One girl was barely out of school, another woman had to live up to the expectations of her father. There were even kids there supporting their parents. The three judges laughed with the room, like friendly teachers welcoming a new class on day one. Awww, are these the same three that sent people into Lockdown last year? You’d hardly know it.
Contestants had an hour to cook and five minutes to plate up.
Most of the dishes we saw looked delicious. One woman seemed to be bursting with dinky-di energy, there was another whose Muslim faith will forbid her to eat pork, a tearfully joyous Asian man and a social worker who plays roller derby. You can’t write this stuff.
MasterChef has always led the way with its diverse casting and shows no sign of slowing down.
Families waited outside like for the good news, American Idol style. It served the dual purpose of backstories and adding real heart.
Not everybody made it. One 18 year old with boyish charms was told to become an apprentice. Others failed as part of a collective montage.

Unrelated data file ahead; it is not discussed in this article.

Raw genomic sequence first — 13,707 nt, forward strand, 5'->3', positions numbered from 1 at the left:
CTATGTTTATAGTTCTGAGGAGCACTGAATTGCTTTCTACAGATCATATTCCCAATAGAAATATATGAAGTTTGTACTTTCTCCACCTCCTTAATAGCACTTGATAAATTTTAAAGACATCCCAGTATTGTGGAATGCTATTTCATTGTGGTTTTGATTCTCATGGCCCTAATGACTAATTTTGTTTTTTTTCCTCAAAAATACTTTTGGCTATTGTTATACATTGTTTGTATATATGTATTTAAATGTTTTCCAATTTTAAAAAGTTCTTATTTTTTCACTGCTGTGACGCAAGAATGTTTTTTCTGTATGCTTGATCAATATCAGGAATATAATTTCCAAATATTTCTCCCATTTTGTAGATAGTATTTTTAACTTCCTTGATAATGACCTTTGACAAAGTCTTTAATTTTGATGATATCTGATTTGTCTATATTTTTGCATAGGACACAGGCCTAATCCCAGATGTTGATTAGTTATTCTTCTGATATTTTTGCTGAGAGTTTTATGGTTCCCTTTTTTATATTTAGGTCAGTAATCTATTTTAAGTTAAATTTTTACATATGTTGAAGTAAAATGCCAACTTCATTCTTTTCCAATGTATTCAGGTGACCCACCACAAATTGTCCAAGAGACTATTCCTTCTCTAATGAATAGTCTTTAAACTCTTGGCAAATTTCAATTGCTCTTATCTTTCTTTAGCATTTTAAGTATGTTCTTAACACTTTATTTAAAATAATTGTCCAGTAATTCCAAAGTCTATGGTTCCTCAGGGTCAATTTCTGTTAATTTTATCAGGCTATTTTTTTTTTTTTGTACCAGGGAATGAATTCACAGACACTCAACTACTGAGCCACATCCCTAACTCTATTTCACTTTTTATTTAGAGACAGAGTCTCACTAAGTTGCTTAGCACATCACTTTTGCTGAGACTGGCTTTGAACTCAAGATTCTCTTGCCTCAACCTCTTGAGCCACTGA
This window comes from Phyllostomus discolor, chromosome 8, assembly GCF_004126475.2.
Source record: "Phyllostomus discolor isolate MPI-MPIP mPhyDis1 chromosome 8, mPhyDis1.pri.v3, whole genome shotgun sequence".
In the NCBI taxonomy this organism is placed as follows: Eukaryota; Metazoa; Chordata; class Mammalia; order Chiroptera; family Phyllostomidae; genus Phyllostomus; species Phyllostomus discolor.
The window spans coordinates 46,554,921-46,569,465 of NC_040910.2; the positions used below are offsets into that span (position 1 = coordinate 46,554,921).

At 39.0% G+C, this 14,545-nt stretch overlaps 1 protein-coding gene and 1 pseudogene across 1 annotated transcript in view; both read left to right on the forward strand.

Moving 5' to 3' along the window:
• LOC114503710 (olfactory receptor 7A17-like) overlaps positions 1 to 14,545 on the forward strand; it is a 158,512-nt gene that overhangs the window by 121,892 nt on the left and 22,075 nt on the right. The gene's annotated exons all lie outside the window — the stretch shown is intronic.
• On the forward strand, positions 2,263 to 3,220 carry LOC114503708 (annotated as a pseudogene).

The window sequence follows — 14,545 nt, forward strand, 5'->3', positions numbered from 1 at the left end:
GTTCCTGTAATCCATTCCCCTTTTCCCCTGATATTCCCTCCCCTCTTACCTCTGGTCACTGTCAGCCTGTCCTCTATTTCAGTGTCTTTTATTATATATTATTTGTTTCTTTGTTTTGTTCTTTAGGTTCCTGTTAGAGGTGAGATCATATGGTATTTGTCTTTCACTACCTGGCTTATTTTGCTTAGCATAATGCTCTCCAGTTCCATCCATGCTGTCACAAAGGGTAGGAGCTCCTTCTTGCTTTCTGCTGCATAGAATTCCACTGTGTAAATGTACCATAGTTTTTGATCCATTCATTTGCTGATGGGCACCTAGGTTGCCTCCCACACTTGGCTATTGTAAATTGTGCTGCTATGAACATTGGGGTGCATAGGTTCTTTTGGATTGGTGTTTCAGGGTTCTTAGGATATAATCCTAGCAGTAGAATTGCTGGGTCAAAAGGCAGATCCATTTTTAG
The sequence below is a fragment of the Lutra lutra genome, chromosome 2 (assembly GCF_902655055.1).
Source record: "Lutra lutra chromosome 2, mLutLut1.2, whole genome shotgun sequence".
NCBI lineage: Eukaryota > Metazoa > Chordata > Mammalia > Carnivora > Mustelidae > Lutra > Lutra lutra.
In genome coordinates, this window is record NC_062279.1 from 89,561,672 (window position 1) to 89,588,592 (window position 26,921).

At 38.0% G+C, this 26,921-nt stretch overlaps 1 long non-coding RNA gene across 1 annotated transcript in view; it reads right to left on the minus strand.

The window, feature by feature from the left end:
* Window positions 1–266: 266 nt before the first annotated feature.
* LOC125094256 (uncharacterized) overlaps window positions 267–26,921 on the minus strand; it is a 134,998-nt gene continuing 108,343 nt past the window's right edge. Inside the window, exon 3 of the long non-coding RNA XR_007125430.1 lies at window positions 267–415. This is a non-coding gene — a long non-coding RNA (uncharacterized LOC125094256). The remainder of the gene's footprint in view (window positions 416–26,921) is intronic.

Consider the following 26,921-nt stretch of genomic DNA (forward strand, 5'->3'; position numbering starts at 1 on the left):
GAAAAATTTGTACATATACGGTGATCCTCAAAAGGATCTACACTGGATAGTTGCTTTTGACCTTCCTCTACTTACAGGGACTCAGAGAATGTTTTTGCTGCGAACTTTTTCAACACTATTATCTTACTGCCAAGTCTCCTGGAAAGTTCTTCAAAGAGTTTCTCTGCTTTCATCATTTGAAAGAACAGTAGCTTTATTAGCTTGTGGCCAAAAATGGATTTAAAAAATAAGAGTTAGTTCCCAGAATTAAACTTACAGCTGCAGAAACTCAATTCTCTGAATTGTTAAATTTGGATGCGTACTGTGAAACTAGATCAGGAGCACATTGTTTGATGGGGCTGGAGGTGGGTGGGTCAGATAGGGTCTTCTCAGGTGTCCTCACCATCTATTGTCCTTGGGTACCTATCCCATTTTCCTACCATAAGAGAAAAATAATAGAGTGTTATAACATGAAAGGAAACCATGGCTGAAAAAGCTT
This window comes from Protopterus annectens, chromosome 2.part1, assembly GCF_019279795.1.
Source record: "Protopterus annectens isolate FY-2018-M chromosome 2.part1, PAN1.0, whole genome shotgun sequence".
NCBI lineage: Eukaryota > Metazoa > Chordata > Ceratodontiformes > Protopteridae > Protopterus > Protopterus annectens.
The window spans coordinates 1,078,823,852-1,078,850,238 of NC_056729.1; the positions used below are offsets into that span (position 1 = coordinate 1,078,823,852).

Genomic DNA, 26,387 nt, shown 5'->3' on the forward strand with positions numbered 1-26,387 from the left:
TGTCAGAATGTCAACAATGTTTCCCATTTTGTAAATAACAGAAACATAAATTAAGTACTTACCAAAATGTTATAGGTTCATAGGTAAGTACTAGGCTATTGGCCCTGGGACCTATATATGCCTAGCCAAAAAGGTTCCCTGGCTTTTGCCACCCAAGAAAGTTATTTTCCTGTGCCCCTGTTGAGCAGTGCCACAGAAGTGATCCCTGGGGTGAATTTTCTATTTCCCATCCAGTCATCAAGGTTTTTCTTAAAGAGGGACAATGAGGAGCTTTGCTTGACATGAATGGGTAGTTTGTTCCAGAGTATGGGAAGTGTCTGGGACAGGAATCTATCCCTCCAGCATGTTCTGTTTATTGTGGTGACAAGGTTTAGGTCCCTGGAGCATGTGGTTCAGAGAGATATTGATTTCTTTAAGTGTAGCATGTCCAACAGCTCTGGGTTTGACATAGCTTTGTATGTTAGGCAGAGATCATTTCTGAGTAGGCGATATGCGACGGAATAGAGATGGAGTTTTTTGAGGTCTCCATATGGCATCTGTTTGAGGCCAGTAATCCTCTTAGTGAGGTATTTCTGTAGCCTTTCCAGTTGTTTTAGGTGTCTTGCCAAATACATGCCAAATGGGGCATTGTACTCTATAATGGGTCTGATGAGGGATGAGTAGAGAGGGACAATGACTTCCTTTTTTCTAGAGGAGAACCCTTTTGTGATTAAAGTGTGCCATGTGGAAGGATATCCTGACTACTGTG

TEN made use of the premiere with promos for Bikie Wars and Being Lara Bingle (it looks boring), and oddly included a “back soon MasterChef” promo in an ad break -wouldn’t we have just gotten back to the show quicker without it?
There’s a lot riding on this series to prop up TEN’s ailing schedule, and given last year’s problems it may turn out to be a repeat of its very first season, when the show started modestly before gathering through word of mouth.
If I had any criticism of the first episode it’s that I still feel the “auditions” are superfluous. Why don’t we just open with the Top 50? After all they have to audition all over again for the 24.
But if these ovens are just warming up, MasterChef is a course I am happy to sit down and taste.
MasterChef airs 7pm weeknights on TEN.